FOR IMMEDIATE RELEASE
WASHINGTON, DC (July 17, 2018) – Today Earthworks’ Senior Policy Counsel is testifying before the full Senate Energy & Natural Resources Committee as it examines the Department of the Interior’s Final List of Critical Minerals.
Interior published the list in response to President Trump’s December 20, 2017 executive order, “A Federal Strategy to Ensure Secure and Reliable Supplies of Critical Minerals”. Presidents Trump’s order followed multiple failed attempts by Congress, most recently introduced by Rep. Amodei (R-NV), to gut the mine permitting process for so-called ‘critical minerals’.
The Interior & Commerce Departments (and other agencies) are now charged to provide policy strategies to the President, including “recommendations to streamline permitting and review processes related to developing leases; enhancing access to critical mineral resources; and increasing discovery, production, and domestic refining of critical minerals.”
Statement of Earthworks Senior Policy Counsel Aaron Mintzes
“Reforming so-called “critical” minerals policy is simply the mining lobby’s latest gambit in a decade-long attempt to eviscerate community and environmental oversight of their industry — the nation’s largest toxic polluter.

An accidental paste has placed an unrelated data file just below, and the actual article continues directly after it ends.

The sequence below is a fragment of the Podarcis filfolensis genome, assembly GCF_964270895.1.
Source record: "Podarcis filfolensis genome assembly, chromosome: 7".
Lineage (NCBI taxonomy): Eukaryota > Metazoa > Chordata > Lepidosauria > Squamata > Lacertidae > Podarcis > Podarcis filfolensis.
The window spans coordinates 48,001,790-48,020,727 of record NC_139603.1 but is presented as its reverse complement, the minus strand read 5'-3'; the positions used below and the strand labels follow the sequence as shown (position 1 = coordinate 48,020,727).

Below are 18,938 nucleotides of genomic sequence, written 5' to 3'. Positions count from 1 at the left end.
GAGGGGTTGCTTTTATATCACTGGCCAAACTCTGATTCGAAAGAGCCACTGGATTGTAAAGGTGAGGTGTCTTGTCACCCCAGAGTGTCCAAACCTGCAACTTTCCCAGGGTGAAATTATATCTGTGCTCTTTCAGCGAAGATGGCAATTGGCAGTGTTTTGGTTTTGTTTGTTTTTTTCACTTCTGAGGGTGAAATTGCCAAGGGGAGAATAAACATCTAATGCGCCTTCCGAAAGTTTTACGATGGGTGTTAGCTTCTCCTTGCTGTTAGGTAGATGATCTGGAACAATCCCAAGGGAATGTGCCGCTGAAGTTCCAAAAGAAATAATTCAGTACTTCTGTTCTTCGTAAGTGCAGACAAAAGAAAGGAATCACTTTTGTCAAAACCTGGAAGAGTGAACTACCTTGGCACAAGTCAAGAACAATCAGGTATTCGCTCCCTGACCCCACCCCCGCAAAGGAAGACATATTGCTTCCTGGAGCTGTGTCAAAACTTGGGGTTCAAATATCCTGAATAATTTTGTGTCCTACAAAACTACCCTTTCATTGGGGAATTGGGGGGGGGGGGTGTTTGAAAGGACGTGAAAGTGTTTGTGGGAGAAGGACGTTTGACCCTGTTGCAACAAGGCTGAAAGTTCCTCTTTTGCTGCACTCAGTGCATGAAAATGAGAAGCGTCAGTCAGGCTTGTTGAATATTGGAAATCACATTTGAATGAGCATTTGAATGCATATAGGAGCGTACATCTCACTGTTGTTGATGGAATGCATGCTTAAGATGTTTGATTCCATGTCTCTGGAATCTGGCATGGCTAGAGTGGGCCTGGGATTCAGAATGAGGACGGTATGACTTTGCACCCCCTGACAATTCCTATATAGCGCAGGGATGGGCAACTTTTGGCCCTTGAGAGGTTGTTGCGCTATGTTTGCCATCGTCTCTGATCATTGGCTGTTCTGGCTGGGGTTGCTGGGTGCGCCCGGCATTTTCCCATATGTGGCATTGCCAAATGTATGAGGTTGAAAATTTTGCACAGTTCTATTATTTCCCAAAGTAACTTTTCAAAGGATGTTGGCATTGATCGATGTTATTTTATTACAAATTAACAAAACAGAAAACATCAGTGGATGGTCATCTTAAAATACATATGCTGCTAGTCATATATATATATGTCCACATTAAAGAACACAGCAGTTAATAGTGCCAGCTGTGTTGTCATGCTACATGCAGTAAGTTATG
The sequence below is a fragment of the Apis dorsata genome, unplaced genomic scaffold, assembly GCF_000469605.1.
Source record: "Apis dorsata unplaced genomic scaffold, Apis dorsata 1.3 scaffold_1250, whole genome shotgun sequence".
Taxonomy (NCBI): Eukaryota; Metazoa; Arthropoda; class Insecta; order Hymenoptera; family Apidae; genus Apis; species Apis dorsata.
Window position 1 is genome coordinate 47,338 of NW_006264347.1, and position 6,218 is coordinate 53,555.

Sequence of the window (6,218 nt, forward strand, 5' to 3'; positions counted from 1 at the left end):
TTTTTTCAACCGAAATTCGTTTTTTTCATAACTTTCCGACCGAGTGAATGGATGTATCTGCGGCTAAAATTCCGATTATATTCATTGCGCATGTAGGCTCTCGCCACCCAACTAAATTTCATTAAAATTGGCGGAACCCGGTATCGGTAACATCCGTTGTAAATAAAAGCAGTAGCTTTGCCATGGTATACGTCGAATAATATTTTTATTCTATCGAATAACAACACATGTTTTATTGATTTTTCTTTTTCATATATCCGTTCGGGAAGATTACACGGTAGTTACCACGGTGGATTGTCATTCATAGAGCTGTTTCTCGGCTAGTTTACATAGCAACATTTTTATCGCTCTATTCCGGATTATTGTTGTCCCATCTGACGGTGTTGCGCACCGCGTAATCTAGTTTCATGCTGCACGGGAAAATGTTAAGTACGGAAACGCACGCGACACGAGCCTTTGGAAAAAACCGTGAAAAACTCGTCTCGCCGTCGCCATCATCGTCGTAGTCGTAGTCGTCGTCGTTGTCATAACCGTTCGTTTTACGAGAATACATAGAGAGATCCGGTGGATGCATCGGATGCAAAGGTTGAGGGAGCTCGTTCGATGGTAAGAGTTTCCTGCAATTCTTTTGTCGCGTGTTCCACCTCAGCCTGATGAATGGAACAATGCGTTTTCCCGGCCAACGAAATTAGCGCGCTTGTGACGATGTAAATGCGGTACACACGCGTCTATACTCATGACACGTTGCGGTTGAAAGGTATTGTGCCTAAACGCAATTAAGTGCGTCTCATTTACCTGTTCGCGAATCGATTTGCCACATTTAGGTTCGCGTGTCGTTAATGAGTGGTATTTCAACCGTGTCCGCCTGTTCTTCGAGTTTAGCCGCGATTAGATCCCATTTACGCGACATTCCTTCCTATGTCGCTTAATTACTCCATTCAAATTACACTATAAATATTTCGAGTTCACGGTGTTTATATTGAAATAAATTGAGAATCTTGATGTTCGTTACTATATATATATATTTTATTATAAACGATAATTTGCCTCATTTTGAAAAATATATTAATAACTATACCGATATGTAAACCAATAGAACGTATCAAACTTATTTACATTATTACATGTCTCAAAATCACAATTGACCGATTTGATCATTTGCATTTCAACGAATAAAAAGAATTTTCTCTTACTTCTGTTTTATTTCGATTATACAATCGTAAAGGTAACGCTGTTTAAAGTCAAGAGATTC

We need to strengthen our outdated mining laws, not weaken already flimsy community and taxpayer protections. Families across the country live with pollution from irresponsible mining, and taxpayers — not polluters — too often pay for a cleanup bill which has reached $50 billion.”
FOR MORE INFORMATION
- Senate Energy & Natural Resources Full Committee Hearing to Examine the Department of the Interior’s Final List of Critical Minerals; July 17 2018, 10am, Dirksen Room 366
- Written testimony of Earthworks Senior Policy Counsel Aaron Mintzes
- Mintzes’ statement upon release of Interior’s Final List of Critical Minerals
- Federal Register notice publishing Interior/USGS final list of critical minerals
- U.S. Environmental Protection Agency’s Toxics Release Inventory Ranking of Top Toxic Polluters by Industry